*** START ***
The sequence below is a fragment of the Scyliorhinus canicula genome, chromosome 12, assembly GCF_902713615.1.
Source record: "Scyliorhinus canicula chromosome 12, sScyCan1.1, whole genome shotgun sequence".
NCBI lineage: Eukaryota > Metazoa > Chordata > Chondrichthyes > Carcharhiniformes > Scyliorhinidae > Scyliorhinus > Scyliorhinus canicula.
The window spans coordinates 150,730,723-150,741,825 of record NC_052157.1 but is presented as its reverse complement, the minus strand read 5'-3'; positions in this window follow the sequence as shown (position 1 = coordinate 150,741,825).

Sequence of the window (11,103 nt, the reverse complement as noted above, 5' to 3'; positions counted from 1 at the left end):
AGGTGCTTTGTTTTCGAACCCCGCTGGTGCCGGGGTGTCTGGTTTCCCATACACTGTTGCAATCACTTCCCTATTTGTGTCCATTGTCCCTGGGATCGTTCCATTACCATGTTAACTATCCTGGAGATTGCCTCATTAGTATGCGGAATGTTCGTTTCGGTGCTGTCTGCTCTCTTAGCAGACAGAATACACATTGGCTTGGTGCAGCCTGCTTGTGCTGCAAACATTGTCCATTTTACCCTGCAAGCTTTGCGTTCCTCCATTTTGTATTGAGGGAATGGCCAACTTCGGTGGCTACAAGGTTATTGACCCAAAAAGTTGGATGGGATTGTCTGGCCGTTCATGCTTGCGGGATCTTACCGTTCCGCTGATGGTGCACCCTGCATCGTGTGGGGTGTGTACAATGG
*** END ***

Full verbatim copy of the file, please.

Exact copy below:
The sequence below is a fragment of the Scyliorhinus canicula genome, chromosome 12, assembly GCF_902713615.1.
Source record: "Scyliorhinus canicula chromosome 12, sScyCan1.1, whole genome shotgun sequence".
NCBI lineage: Eukaryota > Metazoa > Chordata > Chondrichthyes > Carcharhiniformes > Scyliorhinidae > Scyliorhinus > Scyliorhinus canicula.
The window spans coordinates 150,730,723-150,741,825 of record NC_052157.1 but is presented as its reverse complement, the minus strand read 5'-3'; positions in this window follow the sequence as shown (position 1 = coordinate 150,741,825).

Sequence of the window (11,103 nt, the reverse complement as noted above, 5' to 3'; positions counted from 1 at the left end):
AGGTGCTTTGTTTTCGAACCCCGCTGGTGCCGGGGTGTCTGGTTTCCCATACACTGTTGCAATCACTTCCCTATTTGTGTCCATTGTCCCTGGGATCGTTCCATTACCATGTTAACTATCCTGGAGATTGCCTCATTAGTATGCGGAATGTTCGTTTCGGTGCTGTCTGCTCTCTTAGCAGACAGAATACACATTGGCTTGGTGCAGCCTGCTTGTGCTGCAAACATTGTCCATTTTACCCTGCAAGCTTTGCGTTCCTCCATTTTGTATTGAGGGAATGGCCAACTTCGGTGGCTACAAGGTTATTGACCCAAAAAGTTGGATGGGATTGTCTGGCCGTTCATGCTTGCGGGATCTTACCGTTCCGCTGATGGTGCACCCTGCATCGTGTGGGGTGTGTACAATGG